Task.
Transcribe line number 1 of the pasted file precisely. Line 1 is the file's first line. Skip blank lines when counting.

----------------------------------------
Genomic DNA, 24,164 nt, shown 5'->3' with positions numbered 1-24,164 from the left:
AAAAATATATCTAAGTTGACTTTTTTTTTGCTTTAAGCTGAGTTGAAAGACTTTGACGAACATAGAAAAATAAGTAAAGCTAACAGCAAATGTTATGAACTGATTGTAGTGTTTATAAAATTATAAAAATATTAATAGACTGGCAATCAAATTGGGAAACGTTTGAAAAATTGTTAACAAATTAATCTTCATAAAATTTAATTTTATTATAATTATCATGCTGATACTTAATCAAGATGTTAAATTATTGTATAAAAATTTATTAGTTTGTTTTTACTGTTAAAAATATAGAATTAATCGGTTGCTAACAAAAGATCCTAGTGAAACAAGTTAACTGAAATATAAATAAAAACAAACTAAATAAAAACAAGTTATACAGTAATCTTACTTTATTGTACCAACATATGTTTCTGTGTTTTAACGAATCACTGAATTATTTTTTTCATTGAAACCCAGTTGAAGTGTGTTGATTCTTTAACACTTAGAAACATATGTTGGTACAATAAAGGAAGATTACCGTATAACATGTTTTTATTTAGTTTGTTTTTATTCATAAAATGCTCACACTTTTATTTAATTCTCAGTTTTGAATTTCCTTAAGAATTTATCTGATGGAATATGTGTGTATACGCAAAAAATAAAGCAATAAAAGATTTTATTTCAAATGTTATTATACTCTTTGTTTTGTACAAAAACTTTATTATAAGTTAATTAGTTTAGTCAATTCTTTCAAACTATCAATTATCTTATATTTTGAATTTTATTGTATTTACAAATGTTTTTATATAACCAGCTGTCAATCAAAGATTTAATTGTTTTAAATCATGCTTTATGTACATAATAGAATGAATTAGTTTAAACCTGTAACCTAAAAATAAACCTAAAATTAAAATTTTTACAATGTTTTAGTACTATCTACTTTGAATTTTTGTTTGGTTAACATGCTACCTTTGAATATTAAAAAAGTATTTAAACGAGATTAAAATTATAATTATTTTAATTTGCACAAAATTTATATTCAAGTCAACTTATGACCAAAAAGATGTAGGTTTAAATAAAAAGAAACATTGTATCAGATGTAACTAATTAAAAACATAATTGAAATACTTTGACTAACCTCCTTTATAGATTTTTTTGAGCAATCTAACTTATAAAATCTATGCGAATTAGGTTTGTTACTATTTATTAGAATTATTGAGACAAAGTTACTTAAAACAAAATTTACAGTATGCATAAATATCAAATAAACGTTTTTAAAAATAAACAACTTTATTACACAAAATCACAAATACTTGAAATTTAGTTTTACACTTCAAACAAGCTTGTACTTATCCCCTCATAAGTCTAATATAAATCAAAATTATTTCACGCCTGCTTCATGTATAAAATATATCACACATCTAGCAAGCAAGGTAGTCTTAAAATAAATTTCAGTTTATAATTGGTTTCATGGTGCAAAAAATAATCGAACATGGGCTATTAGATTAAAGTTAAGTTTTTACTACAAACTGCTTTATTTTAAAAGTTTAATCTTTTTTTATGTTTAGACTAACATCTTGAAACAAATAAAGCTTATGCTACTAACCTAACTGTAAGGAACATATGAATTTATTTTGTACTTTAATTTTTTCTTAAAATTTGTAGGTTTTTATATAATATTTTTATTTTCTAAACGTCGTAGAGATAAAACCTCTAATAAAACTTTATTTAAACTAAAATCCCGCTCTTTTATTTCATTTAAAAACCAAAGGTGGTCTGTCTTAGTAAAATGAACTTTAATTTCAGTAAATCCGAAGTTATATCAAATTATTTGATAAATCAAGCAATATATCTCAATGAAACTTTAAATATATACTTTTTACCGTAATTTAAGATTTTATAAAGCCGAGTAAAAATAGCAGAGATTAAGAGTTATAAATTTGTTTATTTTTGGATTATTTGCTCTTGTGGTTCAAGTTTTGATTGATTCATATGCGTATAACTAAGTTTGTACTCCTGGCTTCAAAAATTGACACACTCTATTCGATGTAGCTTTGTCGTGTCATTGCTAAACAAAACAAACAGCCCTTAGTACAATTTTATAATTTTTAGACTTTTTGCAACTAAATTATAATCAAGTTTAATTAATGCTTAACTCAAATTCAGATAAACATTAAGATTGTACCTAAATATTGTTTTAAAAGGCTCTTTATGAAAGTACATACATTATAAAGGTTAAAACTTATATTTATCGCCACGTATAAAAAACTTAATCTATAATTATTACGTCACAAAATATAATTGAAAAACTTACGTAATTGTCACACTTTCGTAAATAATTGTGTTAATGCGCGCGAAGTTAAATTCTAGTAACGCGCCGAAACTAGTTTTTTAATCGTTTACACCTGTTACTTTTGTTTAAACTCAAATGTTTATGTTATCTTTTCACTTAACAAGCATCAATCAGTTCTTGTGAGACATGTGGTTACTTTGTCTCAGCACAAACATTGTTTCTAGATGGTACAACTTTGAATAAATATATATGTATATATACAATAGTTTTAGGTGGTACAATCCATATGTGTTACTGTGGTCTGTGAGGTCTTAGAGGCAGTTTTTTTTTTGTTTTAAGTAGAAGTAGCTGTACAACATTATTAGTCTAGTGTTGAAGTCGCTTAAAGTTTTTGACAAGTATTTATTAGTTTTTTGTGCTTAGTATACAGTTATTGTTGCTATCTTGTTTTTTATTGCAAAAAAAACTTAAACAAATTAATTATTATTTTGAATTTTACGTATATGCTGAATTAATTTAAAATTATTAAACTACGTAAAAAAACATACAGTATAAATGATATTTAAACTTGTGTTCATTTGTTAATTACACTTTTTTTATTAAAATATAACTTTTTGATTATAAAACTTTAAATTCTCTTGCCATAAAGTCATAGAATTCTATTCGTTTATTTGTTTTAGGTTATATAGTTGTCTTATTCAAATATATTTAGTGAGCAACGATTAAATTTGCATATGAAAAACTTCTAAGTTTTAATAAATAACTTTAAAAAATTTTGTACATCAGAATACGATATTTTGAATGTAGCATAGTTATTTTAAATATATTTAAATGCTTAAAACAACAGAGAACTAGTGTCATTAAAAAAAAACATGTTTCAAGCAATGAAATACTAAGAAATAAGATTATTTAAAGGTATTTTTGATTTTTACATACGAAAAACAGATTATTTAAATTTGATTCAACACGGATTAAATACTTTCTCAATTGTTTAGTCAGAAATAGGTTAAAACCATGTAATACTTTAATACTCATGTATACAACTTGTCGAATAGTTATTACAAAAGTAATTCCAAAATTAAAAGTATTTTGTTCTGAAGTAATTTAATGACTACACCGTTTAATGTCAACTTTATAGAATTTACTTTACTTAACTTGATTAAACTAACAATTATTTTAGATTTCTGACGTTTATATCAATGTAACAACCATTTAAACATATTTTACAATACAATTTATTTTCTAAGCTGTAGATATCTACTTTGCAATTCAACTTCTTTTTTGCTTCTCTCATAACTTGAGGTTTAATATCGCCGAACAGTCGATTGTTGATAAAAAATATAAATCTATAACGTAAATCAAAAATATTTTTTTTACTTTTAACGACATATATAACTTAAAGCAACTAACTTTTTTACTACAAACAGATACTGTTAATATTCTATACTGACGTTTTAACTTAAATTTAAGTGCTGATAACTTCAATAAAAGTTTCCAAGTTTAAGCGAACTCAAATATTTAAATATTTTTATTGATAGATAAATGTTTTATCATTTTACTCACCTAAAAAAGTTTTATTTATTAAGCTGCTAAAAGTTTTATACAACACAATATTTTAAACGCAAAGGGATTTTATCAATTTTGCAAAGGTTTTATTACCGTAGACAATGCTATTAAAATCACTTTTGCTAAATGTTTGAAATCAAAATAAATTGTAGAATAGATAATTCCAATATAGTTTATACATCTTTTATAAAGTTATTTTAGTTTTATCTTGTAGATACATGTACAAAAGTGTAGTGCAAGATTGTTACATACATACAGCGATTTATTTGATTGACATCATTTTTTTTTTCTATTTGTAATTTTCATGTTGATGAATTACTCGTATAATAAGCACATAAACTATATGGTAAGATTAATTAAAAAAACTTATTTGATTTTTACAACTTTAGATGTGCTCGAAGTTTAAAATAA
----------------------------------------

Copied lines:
Genomic DNA, 24,164 nt, shown 5'->3' with positions numbered 1-24,164 from the left: